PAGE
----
Stay up to date with notifications from The Independent

Notifications can be managed in browser preferences.

The Independent's journalism is supported by our readers. When you purchase through links on our site, we may earn commission.

Converse sells Chuck Taylors purposely made to look dirty for £70

Retailer states that a ‘dirty wash treatment’ gives the trainers ‘a vintage look’

Sabrina Barr
Monday 20 July 2020 13:27 BST
Comments
Chuck Taylor All Star Basic Wash, £70
Chuck Taylor All Star Basic Wash, £70 (Converse)

It is not unreasonable to expect a pair of new shoes to look, well, new when you buy them. The fresh-out-of-the-box appeal is usually the reason people opt for new and not second-hand shoes when they do so – despite the latter being a more eco-conscious way to shop.

So it comes as quite a surprise that Converse seems to have overlooked this basic tenet of shopping, by releasing a pair of trainers designed purposefully to appear dirty.

We're not even talking slightly scuffed. If you were to take a quick glance at the trainers in question, you would not guess that they are a brand new pair of shoes, with grubby marks on the rubber and the grey colour of the canvas.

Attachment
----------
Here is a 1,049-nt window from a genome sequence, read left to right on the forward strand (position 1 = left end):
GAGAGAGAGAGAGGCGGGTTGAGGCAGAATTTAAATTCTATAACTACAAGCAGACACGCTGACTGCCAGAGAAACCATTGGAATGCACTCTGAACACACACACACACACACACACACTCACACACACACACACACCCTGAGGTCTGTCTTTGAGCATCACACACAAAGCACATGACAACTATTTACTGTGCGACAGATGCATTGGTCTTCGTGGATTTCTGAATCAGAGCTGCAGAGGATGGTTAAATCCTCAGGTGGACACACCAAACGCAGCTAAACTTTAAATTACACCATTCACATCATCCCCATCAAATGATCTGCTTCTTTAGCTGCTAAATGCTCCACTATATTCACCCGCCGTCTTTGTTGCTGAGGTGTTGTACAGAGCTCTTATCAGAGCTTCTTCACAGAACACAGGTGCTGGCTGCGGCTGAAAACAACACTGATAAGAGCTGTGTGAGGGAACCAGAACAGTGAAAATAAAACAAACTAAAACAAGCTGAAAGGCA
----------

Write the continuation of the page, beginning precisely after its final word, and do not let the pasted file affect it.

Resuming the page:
But lo and behold, they are – and they cost £70.

The trainers, which are called the “Chuck Taylor All Star Basic Wash”, are low-top and come in two colours: either navy and white or grey and white.

In the description for the product on the Converse website, it states that customers can “skip the break-in period” with these shoes, saying they have been given “an aged makeover”.

“A dirty wash treatment gives these classic Chucks a vintage look, straight out of the box,” it says.

Several Twitter users expressed their incredulity over the trainers, with one person questioning: “This... This isn’t a parody?!”

Chuck Taylor All Star Basic Wash, £70 (Converse)

Another person stated: “Could get them for a fiver in charity shops looking better than that.”

Converse is not the only retailer to have offered trainers intentionally made to look dirty for a hefty price.

In March last year, Gucci sparked criticism for selling a pair of shoes purposely made to look dirty for £615, with critics accusing the fashion house of “commercialising poverty”.

Meanwhile in September 2018, Italian designer shoe brand Golden Goose was condemned on social media for selling a pair of shoes for £400 that looked battered, featuring duct tape over the toes.

Join our commenting forum

Join thought-provoking conversations, follow other Independent readers and see their replies

Comments

Thank you for registering

Please refresh the page or navigate to another page on the site to be automatically logged inPlease refresh your browser to be logged in